Satellite Drifts, but Officials Call TV Disruption Unlikely

An out-of-control television-communications satellite is drifting dangerously close to another satellite, but officials played down the risk of a collision or potential disruption to U.S. programming.

Intelsat Ltd. said last month that it had lost control of one of its satellites, Galaxy 15, resulting in an eastward drift that threatened to interfere with other satellites along its path. One such satellite is AMC 11, run by rival SES World Skies, which operates a satellite that serves a number of U.S. cable providers.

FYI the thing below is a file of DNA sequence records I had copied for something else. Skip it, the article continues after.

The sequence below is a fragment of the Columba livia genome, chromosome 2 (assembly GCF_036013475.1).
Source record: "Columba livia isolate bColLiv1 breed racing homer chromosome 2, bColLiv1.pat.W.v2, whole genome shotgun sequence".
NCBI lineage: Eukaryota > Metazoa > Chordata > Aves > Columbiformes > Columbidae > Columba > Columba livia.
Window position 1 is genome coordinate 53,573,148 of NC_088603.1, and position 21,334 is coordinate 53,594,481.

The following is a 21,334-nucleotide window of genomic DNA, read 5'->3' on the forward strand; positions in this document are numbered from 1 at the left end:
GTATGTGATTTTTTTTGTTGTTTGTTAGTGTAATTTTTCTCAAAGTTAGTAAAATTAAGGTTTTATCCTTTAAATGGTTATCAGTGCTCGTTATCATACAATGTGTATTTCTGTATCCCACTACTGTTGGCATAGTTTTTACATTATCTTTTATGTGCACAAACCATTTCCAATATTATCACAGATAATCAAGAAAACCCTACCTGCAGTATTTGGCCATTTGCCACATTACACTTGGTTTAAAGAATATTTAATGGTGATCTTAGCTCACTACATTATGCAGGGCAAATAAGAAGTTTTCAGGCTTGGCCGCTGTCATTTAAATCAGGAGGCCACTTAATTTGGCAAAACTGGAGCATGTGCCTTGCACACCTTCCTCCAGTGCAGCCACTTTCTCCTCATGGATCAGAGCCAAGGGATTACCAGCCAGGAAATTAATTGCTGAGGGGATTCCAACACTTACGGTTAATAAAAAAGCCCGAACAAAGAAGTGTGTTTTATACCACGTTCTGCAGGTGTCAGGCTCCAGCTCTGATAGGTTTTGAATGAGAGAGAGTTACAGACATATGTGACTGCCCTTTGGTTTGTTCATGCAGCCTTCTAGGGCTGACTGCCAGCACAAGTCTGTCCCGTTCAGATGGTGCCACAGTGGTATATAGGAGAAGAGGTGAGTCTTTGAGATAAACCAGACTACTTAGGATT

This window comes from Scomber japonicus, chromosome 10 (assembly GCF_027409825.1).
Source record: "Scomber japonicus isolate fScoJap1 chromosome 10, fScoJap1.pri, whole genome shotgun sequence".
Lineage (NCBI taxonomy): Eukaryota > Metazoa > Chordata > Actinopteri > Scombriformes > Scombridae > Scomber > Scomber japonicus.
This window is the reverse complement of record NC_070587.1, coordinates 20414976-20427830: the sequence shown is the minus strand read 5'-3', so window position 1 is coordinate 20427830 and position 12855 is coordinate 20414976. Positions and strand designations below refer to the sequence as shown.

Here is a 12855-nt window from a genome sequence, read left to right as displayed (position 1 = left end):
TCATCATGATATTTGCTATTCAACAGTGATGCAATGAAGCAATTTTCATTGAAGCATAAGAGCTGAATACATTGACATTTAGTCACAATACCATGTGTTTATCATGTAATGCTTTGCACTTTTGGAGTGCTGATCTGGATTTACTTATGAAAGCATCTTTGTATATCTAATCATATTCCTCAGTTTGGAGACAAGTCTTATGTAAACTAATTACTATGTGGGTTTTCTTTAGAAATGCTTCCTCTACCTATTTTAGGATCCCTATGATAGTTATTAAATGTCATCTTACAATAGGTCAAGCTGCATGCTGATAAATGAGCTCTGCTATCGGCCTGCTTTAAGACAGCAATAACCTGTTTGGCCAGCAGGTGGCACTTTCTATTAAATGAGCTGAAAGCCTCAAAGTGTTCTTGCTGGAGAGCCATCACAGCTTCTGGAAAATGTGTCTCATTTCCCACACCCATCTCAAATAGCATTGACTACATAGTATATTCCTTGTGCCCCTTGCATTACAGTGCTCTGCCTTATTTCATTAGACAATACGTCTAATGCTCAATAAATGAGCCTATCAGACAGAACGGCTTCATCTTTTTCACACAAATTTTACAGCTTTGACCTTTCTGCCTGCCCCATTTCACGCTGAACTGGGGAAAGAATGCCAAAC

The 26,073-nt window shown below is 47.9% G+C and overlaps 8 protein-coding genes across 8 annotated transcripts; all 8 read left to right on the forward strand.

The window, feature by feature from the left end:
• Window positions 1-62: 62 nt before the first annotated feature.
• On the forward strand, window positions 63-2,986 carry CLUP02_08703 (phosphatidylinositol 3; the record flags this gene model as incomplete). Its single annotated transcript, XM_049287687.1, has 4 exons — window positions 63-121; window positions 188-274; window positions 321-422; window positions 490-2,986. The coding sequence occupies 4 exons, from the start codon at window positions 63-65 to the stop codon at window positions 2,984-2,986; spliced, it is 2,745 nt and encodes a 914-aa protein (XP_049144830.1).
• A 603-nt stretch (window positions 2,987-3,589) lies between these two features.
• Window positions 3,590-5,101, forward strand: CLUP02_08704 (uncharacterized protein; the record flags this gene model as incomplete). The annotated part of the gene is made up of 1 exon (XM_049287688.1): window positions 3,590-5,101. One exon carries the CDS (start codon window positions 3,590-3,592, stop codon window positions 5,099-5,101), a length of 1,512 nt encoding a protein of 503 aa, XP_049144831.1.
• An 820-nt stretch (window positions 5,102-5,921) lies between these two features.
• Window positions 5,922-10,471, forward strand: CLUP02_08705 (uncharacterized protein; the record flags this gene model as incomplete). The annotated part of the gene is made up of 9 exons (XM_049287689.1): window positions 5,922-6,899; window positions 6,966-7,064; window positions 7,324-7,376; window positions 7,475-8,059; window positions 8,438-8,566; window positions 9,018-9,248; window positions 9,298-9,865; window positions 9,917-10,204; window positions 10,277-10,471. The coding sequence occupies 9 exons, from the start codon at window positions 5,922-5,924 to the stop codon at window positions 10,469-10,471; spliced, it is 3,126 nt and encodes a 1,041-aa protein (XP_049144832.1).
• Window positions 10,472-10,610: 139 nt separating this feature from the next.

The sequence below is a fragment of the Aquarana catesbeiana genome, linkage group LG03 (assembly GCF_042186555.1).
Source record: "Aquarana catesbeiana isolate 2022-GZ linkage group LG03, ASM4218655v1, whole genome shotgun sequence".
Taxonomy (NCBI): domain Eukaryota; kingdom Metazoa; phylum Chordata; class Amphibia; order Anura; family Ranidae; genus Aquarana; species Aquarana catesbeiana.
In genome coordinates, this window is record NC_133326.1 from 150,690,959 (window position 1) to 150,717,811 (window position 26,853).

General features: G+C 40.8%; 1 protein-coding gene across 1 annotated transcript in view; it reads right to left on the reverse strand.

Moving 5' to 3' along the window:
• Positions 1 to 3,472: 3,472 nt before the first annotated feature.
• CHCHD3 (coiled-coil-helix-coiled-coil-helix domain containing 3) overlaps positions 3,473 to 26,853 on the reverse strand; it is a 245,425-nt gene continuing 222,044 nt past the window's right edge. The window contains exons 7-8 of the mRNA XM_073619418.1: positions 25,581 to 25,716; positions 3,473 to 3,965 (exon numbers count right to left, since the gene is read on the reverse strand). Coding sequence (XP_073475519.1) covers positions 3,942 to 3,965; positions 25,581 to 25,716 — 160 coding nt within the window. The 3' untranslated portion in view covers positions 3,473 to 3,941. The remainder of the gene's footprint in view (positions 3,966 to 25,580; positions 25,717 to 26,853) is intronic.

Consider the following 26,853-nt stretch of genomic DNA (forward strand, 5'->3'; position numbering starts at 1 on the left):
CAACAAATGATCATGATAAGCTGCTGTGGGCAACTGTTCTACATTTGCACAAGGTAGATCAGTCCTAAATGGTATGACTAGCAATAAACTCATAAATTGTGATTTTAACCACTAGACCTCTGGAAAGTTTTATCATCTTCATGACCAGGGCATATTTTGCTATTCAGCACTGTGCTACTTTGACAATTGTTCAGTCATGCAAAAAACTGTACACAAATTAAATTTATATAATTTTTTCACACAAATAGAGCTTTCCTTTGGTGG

Because Intelsat’s Galaxy 15 is still broadcasting its signal, there is the potential for a conflict when it gets close to AMC 11 on May 23; however, officials at Intelsat and SES World Skies, which is owned by Luxembourg-based SES SA, say they are taking steps to avoid any interference.

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